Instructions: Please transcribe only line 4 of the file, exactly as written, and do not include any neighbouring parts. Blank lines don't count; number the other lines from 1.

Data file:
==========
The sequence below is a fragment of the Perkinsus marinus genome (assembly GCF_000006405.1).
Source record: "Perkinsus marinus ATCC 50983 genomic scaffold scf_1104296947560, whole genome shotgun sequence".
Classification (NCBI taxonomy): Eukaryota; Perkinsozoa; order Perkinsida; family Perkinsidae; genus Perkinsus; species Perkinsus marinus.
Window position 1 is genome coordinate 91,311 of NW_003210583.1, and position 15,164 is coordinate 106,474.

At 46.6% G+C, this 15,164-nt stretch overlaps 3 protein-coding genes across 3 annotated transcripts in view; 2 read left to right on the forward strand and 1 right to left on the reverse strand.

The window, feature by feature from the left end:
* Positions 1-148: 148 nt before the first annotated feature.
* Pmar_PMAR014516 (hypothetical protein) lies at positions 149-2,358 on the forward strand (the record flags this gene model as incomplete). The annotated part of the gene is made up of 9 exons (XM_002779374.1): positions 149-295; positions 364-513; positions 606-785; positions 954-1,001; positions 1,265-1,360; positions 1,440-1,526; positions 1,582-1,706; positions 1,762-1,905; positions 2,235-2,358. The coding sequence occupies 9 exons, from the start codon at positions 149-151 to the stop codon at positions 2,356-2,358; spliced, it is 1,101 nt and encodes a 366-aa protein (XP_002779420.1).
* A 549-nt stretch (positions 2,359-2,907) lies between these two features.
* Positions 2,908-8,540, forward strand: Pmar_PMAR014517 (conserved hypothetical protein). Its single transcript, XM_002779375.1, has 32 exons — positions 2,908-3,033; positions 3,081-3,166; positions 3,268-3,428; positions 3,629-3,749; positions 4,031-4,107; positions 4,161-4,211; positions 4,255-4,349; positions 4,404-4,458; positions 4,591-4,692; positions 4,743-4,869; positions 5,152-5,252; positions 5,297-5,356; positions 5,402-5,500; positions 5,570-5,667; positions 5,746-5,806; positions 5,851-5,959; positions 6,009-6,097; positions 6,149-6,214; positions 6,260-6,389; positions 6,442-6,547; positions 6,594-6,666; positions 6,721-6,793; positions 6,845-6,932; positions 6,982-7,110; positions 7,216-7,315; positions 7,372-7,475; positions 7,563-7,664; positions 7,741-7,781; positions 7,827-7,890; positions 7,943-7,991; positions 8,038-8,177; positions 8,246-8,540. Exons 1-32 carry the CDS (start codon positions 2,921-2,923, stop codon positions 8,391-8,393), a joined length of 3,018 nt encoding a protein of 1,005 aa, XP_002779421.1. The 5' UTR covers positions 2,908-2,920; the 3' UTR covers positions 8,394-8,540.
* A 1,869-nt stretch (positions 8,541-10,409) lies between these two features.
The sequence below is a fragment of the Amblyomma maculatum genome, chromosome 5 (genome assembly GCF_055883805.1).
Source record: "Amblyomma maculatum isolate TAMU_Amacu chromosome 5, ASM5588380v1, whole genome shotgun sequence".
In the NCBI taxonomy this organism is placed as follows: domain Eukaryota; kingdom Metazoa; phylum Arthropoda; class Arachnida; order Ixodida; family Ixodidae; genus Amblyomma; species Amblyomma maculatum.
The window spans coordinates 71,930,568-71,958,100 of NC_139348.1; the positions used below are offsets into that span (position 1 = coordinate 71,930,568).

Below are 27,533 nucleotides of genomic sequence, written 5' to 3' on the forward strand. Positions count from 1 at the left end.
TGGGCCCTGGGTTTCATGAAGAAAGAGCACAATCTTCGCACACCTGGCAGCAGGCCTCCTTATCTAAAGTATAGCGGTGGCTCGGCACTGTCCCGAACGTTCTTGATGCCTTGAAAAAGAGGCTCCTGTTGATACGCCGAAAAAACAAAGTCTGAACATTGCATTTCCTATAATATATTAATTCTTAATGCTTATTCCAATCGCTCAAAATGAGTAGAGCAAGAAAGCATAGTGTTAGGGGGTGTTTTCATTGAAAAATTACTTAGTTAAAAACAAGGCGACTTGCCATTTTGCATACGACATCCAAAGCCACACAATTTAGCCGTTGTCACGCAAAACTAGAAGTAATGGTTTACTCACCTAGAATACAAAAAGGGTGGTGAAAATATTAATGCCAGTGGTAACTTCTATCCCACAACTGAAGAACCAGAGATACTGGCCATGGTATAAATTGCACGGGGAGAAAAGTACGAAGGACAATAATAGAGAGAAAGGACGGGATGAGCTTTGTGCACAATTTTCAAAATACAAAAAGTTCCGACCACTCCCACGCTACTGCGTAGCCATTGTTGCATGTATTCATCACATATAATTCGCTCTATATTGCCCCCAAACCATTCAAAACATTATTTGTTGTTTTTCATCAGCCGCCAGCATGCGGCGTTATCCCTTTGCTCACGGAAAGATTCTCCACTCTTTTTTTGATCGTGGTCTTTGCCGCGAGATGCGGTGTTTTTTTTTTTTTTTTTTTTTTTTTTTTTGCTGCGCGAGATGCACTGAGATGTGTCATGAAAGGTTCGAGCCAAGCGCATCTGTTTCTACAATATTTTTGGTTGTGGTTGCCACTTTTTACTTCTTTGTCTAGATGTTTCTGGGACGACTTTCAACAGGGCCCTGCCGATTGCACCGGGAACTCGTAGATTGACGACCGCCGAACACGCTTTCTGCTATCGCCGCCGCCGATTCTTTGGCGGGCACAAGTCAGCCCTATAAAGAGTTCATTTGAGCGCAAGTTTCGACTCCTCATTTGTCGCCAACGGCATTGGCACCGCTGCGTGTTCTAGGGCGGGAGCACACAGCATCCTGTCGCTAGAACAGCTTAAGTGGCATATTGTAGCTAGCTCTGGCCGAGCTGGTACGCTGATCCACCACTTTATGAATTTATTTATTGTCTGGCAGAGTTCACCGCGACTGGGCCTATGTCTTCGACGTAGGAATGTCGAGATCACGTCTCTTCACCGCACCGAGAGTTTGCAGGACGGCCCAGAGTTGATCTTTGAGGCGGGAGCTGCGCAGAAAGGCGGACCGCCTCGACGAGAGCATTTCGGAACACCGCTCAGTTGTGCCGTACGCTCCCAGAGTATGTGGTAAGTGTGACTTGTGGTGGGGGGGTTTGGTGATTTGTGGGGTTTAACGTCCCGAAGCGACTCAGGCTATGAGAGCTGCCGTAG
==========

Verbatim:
Window position 1 is genome coordinate 91,311 of NW_003210583.1, and position 15,164 is coordinate 106,474.